These are dramatic numbers!
But Lenahan mentions another problem with MLM tactics that I have had personal experience with – the tendency of promoters of the product to start looking at friends and family as potential clients.
“I’m not fond of that, and those considering becoming a part of such an organization should seriously consider whether they want their relationships with others to be affected in such a manner,” he writes.
In my experience, I’ve seen perfectly wonderful people turn themselves into pariahs after becoming involved in these groups. People become so tired of hearing about this wonder-product, about being pressured to buy it or to listen to “just one more testimonial” that they begin to avoid the person altogether. This has caused rifts in families and has been the demise of many a friendship.
Another negative about MLM is how they tend to use spiritual concepts to promote enrollment in the program or use of their products. For instance, they love to tell Catholics that Pope John Paul II and St. Teresa used or endorsed their products, or to use Christian-sounding words like “communion” to describe the relationship of the company with its consumers.
“When a product is wrapped in the flag or in religion, buyer beware! The ‘community’ and ‘support’ offered by MLM organizations to new recruits are based entirely upon their purchases. If the purchases and enrollment decline, so does the ‘communion’,” writes FitzPatrick.
There is also a disturbing amount of cult-like behavior to be found in many of these MLM groups. As I will be detailing in Friday’s blog on Protandium, when anyone points out legitimate deficiencies in these product they are instantly maligned as liars and accused of being “biased”. Often, promoters of the product will send links to critical articles and encourage their distributor-friends to engage in campaigns which flood the news site or mail box of the author with hate mail. This is precisely the kind of behavior that experts associate with cults in which members are brainwashed into thinking that anyone who disagrees with them is “the enemy”.
So what does the Church say about MLM companies? Nothing specific, but it doesn’t have to because the bible is full of warnings about the kind of dishonesty and lack of charity toward our neighbor that can too often be found in the operation of many MLMs.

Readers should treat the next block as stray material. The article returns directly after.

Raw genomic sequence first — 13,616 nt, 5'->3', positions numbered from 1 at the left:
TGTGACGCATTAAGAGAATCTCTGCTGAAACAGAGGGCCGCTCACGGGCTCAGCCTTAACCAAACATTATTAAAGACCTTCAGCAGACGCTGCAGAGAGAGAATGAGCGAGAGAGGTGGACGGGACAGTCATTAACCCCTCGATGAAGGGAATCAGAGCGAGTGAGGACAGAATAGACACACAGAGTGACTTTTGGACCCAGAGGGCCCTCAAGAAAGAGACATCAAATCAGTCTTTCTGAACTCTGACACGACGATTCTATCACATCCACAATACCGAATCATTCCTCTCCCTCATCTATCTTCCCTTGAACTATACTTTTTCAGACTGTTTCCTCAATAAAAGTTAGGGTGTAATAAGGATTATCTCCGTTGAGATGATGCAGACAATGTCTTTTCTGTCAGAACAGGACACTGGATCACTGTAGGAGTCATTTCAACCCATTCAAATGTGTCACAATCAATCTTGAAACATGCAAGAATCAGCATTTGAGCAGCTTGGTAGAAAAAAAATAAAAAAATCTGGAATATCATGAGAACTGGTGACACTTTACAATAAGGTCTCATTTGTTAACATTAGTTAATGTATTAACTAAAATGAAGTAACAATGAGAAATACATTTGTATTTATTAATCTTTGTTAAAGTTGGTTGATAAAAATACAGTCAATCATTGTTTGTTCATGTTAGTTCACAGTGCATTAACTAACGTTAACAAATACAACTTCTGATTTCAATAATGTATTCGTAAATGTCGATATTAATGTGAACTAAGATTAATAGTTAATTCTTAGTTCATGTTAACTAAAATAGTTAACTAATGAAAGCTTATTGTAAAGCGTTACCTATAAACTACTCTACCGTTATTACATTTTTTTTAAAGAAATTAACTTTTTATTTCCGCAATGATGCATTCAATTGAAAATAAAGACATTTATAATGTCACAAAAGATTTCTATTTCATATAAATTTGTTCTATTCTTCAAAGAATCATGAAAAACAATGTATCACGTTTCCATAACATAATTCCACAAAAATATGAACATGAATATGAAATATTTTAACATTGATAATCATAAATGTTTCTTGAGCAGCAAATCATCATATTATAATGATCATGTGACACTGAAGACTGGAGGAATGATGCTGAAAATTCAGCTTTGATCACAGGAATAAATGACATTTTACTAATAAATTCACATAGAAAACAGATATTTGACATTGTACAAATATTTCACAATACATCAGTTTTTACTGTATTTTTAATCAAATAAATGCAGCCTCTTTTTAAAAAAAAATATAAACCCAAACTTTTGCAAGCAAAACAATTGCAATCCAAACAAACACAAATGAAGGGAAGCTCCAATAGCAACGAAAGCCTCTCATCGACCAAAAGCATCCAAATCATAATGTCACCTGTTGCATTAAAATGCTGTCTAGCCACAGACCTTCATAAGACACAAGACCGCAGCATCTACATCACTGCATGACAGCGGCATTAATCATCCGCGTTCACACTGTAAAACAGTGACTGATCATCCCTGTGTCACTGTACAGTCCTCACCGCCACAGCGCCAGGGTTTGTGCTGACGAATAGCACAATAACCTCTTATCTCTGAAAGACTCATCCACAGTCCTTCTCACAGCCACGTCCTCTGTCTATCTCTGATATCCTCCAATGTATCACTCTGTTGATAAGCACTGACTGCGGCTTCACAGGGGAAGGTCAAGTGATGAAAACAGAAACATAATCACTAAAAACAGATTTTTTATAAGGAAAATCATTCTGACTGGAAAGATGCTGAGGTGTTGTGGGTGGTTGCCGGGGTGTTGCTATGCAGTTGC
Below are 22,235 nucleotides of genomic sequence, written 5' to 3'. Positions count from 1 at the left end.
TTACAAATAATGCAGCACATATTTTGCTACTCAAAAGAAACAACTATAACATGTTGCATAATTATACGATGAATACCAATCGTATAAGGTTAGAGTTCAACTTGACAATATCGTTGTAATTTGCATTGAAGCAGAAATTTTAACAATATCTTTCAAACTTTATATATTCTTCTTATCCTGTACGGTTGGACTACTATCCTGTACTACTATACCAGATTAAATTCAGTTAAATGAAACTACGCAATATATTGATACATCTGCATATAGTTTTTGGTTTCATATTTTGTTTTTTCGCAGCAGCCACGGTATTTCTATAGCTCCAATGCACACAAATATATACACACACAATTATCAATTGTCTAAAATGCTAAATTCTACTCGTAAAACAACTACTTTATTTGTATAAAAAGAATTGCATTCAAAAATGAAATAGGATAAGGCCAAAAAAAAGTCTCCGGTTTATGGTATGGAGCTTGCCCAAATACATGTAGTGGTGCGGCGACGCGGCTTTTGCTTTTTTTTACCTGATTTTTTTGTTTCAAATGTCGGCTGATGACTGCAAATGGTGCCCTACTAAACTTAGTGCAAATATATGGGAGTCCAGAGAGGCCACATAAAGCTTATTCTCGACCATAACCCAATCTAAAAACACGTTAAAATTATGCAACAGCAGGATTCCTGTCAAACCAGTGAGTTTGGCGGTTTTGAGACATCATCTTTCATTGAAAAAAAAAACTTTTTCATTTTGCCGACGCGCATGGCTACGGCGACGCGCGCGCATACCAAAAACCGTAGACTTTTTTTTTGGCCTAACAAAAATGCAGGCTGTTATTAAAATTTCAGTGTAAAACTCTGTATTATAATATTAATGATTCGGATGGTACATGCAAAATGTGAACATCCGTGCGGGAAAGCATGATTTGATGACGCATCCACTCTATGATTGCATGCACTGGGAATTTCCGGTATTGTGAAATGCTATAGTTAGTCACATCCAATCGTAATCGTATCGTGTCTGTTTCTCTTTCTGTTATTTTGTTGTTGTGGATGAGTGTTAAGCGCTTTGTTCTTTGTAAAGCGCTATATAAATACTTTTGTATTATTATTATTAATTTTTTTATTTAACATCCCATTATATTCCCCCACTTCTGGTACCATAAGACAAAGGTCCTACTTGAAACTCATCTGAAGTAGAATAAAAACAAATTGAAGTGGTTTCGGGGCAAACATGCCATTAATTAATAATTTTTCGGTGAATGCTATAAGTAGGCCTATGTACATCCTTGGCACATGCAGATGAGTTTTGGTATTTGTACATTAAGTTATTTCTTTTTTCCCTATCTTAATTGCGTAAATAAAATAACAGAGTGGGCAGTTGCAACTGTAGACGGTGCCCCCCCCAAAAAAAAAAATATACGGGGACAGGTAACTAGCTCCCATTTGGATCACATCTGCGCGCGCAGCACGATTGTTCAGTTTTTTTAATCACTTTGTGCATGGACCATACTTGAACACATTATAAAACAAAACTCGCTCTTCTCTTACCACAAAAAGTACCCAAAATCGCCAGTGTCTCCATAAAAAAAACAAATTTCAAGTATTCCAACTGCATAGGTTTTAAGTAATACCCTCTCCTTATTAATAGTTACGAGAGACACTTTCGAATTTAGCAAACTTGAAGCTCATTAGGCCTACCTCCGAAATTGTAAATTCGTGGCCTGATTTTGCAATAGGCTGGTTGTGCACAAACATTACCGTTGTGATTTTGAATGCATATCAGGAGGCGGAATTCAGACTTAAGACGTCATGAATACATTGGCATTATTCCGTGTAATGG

For instance, even if the seller of the product isn’t aware that only one percent ever make any real money in these organizations, they certainly can see that their own scant profits are hardly “huge” enough to warrant such an over-sell.
It’s also dishonest and uncharitable to insist that a supplement can cure diseases or conditions for which there is no proof except user testimonials. Blaming “big Pharma” and the “evil medical world” is no excuse for ignoring the fundamental requirements of unbiased scientific scrutiny. If not for these requirements, consumers would have no protection against the physical and economic damage that could be done to them by untested products and treatments that at best simply don’t work and at worst could leave them permanently harmed.
This is also why the Catholic Church insists that the faithful use ordinary means for the treatment of any condition that is life-threatening or contagious. This is because unscientific medical cures such as alternatives that are either untested or failed to pass the test of rigorous scientific scrutiny (as is the case with most alternatives in use today) are not considered to be real means at all.
As theologian Dr. Kevin G. Rickert explains, “As such, they are neither required nor permitted. The main problem with these kinds of ‘cures’ is that they don’t really work; they are irrational, and as such they are contrary to the natural law.”
The Church refers to these untested treatments as “superstitious”, which the Catechism specifically condemns in No. 2111.